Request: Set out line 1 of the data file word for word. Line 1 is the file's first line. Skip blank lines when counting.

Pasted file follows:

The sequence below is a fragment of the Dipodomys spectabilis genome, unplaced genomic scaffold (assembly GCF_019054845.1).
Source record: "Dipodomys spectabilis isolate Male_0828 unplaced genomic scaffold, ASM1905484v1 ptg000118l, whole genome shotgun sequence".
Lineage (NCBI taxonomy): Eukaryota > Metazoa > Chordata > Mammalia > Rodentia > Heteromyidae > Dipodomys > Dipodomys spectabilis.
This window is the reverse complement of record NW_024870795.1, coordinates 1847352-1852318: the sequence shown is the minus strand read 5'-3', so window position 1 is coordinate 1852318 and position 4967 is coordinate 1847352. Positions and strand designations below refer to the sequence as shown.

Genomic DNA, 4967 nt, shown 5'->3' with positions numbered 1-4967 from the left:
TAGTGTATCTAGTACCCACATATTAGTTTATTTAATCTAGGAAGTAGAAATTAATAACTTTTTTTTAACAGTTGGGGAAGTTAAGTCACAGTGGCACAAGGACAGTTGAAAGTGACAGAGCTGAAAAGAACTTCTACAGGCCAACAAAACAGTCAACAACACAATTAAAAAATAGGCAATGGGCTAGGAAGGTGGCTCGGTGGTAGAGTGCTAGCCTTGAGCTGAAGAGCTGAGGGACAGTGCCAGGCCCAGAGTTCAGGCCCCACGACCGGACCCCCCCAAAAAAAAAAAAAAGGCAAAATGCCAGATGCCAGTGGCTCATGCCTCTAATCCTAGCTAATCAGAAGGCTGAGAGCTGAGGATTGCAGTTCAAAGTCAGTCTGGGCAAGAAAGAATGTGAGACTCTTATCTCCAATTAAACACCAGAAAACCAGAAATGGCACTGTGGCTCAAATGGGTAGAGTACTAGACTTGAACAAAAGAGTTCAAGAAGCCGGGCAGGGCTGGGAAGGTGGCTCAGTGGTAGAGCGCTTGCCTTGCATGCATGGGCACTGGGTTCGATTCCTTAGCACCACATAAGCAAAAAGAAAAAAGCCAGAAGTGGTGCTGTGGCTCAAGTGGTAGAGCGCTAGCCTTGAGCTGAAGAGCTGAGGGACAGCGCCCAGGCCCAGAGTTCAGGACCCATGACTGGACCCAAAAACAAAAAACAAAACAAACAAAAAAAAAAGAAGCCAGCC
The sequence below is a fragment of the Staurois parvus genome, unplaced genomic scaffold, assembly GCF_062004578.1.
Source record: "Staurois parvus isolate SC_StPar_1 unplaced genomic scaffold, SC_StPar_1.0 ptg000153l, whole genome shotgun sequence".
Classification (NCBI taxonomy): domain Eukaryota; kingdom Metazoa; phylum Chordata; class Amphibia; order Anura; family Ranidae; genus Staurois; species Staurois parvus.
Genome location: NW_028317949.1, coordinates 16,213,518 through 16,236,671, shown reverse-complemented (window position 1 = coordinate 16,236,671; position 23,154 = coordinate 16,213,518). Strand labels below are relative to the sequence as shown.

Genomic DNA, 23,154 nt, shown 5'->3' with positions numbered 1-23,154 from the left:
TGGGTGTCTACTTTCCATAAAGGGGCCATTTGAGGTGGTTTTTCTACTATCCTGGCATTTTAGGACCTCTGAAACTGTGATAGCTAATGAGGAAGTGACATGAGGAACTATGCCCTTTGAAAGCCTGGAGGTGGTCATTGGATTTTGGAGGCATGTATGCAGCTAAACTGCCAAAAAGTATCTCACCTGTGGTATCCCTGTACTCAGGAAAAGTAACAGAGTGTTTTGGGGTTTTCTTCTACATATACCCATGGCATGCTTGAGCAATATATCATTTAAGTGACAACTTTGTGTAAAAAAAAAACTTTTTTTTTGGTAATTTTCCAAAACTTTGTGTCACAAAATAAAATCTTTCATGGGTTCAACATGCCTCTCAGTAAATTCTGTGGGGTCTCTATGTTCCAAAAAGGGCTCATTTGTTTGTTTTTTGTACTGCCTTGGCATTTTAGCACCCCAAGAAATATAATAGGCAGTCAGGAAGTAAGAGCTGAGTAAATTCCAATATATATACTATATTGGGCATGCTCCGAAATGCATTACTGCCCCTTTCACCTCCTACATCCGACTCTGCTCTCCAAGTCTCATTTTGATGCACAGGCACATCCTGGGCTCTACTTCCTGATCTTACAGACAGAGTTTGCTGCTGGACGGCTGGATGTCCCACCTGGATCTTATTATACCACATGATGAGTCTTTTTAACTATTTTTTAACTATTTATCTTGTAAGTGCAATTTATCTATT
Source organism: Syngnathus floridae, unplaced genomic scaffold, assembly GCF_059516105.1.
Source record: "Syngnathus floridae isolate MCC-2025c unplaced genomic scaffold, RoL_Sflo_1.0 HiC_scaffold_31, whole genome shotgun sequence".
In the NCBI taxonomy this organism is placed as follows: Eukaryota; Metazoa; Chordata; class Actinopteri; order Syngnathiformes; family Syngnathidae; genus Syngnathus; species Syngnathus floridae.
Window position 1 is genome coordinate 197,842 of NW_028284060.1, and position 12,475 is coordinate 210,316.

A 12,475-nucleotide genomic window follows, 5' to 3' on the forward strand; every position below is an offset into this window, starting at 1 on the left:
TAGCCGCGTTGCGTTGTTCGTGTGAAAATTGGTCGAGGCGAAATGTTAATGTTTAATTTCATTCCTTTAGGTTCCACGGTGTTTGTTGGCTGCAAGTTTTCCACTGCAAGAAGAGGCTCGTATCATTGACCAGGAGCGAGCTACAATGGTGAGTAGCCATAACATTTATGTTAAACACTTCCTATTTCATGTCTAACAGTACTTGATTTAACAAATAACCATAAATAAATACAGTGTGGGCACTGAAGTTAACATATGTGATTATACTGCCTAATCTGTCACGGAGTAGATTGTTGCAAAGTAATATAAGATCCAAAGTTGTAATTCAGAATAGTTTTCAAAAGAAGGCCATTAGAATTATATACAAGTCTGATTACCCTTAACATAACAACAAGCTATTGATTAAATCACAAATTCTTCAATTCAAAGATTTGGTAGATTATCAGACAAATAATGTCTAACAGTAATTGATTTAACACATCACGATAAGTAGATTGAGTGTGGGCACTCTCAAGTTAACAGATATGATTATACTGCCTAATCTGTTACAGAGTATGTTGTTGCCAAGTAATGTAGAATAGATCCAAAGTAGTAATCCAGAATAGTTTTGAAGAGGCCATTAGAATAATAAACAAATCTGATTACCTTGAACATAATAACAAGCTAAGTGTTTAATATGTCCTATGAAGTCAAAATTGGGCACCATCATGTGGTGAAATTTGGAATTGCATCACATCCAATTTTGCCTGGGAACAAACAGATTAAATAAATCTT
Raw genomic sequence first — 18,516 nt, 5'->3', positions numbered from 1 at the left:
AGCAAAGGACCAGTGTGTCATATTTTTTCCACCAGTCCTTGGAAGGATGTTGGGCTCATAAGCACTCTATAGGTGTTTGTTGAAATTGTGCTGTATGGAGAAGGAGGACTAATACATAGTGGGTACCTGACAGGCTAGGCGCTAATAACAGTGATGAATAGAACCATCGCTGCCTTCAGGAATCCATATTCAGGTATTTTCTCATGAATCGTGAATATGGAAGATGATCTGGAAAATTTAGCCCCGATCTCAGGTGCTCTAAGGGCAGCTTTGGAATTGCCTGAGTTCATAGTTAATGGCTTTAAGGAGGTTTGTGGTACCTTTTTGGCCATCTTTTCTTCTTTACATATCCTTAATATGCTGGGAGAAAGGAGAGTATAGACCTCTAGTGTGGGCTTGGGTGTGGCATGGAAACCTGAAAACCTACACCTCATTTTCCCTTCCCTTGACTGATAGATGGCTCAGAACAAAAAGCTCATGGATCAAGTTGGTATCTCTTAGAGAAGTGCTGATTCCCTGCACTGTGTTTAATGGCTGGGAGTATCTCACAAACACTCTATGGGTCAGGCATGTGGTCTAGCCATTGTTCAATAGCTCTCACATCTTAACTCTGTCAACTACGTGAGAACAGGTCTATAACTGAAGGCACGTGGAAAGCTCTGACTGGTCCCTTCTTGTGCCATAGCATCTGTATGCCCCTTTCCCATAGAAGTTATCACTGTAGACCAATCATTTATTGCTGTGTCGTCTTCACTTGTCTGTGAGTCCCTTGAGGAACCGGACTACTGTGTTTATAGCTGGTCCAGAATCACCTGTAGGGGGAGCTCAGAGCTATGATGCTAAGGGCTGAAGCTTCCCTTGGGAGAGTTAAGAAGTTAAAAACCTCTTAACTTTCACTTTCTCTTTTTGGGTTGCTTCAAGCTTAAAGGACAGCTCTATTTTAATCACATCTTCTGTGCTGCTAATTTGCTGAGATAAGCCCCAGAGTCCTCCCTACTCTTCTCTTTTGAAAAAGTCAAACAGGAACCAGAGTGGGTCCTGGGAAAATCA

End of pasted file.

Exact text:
The sequence below is a fragment of the Dipodomys spectabilis genome, unplaced genomic scaffold (assembly GCF_019054845.1).